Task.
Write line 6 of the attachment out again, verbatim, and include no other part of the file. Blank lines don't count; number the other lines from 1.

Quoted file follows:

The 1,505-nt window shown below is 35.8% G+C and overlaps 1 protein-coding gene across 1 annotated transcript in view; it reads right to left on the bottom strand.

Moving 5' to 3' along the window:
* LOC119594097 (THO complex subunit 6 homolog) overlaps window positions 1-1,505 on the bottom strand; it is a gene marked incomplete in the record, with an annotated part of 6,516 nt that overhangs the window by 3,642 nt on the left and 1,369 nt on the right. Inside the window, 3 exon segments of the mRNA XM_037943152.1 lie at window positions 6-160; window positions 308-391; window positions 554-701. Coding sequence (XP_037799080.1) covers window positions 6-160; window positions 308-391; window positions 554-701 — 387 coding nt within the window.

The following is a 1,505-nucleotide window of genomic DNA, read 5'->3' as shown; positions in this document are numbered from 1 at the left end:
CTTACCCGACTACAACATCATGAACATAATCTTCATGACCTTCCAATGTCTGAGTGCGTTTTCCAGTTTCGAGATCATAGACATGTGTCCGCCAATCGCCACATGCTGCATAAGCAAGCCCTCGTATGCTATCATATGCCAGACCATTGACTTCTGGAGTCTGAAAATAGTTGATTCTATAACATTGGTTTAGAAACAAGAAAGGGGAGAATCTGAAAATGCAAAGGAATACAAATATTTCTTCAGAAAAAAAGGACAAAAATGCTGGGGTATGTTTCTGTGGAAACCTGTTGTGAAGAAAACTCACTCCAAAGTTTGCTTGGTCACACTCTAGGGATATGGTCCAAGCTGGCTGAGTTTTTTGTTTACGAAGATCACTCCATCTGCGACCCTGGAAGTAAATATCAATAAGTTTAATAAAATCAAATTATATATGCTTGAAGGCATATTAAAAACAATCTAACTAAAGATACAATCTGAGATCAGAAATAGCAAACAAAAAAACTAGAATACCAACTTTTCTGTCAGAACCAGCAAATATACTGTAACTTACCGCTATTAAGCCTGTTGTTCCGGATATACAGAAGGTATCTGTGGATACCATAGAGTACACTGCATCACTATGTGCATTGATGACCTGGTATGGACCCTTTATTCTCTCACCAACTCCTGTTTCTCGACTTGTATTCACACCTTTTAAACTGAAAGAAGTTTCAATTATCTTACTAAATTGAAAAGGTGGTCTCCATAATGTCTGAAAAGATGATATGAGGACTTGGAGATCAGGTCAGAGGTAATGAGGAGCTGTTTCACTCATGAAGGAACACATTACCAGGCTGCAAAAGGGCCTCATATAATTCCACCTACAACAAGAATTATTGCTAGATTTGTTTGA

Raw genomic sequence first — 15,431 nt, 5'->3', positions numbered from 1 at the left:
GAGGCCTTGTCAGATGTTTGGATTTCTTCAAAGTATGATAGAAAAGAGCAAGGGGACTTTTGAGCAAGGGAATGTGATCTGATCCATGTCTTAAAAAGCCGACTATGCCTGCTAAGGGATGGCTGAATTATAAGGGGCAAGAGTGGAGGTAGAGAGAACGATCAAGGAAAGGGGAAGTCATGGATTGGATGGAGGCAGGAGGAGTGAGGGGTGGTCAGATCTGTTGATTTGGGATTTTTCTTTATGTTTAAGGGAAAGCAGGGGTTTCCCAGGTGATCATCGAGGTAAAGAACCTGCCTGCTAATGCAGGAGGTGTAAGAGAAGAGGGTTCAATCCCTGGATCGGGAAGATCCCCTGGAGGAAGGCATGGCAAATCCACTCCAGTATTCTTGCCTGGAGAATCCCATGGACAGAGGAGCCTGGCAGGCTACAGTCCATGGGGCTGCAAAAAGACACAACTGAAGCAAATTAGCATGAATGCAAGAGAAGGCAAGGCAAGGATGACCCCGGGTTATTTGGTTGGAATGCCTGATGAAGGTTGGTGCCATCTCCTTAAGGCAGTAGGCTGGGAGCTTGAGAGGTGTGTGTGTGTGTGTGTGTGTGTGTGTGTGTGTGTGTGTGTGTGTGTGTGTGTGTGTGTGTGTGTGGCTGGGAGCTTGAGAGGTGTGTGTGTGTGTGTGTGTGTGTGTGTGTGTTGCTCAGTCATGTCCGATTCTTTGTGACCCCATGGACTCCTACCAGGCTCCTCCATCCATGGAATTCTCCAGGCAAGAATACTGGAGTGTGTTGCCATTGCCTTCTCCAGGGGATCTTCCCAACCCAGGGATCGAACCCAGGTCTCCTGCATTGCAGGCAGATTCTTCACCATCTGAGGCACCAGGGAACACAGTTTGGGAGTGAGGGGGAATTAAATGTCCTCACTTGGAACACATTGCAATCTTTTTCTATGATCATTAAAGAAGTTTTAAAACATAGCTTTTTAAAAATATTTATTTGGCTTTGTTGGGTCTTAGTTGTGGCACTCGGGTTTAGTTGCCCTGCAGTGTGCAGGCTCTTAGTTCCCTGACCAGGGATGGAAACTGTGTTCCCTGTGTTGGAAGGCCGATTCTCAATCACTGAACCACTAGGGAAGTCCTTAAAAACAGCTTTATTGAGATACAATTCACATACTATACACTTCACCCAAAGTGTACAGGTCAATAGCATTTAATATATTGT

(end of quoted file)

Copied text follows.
Raw genomic sequence first — 15,431 nt, 5'->3', positions numbered from 1 at the left: